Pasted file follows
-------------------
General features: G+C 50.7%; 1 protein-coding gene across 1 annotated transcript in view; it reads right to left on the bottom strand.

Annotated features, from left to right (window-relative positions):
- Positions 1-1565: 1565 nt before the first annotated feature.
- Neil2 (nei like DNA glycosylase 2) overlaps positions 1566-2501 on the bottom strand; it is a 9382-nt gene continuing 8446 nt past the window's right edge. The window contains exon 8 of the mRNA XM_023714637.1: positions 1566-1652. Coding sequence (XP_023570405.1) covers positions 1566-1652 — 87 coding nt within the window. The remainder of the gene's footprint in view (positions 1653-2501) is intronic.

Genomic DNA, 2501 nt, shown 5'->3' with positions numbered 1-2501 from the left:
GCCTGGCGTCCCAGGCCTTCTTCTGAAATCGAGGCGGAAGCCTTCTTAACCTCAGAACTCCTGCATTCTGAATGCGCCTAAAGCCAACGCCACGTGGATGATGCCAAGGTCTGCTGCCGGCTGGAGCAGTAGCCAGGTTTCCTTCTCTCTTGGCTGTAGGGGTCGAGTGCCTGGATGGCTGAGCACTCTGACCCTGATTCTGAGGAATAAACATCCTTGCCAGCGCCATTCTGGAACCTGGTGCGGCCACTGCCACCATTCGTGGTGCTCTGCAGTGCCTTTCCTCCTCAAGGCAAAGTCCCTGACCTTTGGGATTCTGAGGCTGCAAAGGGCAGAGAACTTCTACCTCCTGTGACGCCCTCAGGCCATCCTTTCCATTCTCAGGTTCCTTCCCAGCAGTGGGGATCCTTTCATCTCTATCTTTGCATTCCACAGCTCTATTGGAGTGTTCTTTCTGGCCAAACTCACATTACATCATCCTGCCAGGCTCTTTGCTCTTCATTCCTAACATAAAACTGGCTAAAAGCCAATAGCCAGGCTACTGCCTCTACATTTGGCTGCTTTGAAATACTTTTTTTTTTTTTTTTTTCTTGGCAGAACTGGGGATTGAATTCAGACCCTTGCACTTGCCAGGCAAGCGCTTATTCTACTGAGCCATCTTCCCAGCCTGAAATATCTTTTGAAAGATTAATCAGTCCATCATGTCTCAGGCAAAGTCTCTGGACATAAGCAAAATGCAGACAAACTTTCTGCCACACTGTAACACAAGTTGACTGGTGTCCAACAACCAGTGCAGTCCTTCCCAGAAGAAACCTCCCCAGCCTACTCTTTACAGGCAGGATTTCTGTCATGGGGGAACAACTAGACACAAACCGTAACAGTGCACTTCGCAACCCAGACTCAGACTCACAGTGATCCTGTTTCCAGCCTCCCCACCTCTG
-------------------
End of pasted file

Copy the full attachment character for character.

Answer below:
General features: G+C 50.7%; 1 protein-coding gene across 1 annotated transcript in view; it reads right to left on the bottom strand.

Annotated features, from left to right (window-relative positions):
- Positions 1-1565: 1565 nt before the first annotated feature.
- Neil2 (nei like DNA glycosylase 2) overlaps positions 1566-2501 on the bottom strand; it is a 9382-nt gene continuing 8446 nt past the window's right edge. The window contains exon 8 of the mRNA XM_023714637.1: positions 1566-1652. Coding sequence (XP_023570405.1) covers positions 1566-1652 — 87 coding nt within the window. The remainder of the gene's footprint in view (positions 1653-2501) is intronic.

Genomic DNA, 2501 nt, shown 5'->3' with positions numbered 1-2501 from the left:
GCCTGGCGTCCCAGGCCTTCTTCTGAAATCGAGGCGGAAGCCTTCTTAACCTCAGAACTCCTGCATTCTGAATGCGCCTAAAGCCAACGCCACGTGGATGATGCCAAGGTCTGCTGCCGGCTGGAGCAGTAGCCAGGTTTCCTTCTCTCTTGGCTGTAGGGGTCGAGTGCCTGGATGGCTGAGCACTCTGACCCTGATTCTGAGGAATAAACATCCTTGCCAGCGCCATTCTGGAACCTGGTGCGGCCACTGCCACCATTCGTGGTGCTCTGCAGTGCCTTTCCTCCTCAAGGCAAAGTCCCTGACCTTTGGGATTCTGAGGCTGCAAAGGGCAGAGAACTTCTACCTCCTGTGACGCCCTCAGGCCATCCTTTCCATTCTCAGGTTCCTTCCCAGCAGTGGGGATCCTTTCATCTCTATCTTTGCATTCCACAGCTCTATTGGAGTGTTCTTTCTGGCCAAACTCACATTACATCATCCTGCCAGGCTCTTTGCTCTTCATTCCTAACATAAAACTGGCTAAAAGCCAATAGCCAGGCTACTGCCTCTACATTTGGCTGCTTTGAAATACTTTTTTTTTTTTTTTTTTCTTGGCAGAACTGGGGATTGAATTCAGACCCTTGCACTTGCCAGGCAAGCGCTTATTCTACTGAGCCATCTTCCCAGCCTGAAATATCTTTTGAAAGATTAATCAGTCCATCATGTCTCAGGCAAAGTCTCTGGACATAAGCAAAATGCAGACAAACTTTCTGCCACACTGTAACACAAGTTGACTGGTGTCCAACAACCAGTGCAGTCCTTCCCAGAAGAAACCTCCCCAGCCTACTCTTTACAGGCAGGATTTCTGTCATGGGGGAACAACTAGACACAAACCGTAACAGTGCACTTCGCAACCCAGACTCAGACTCACAGTGATCCTGTTTCCAGCCTCCCCACCTCTG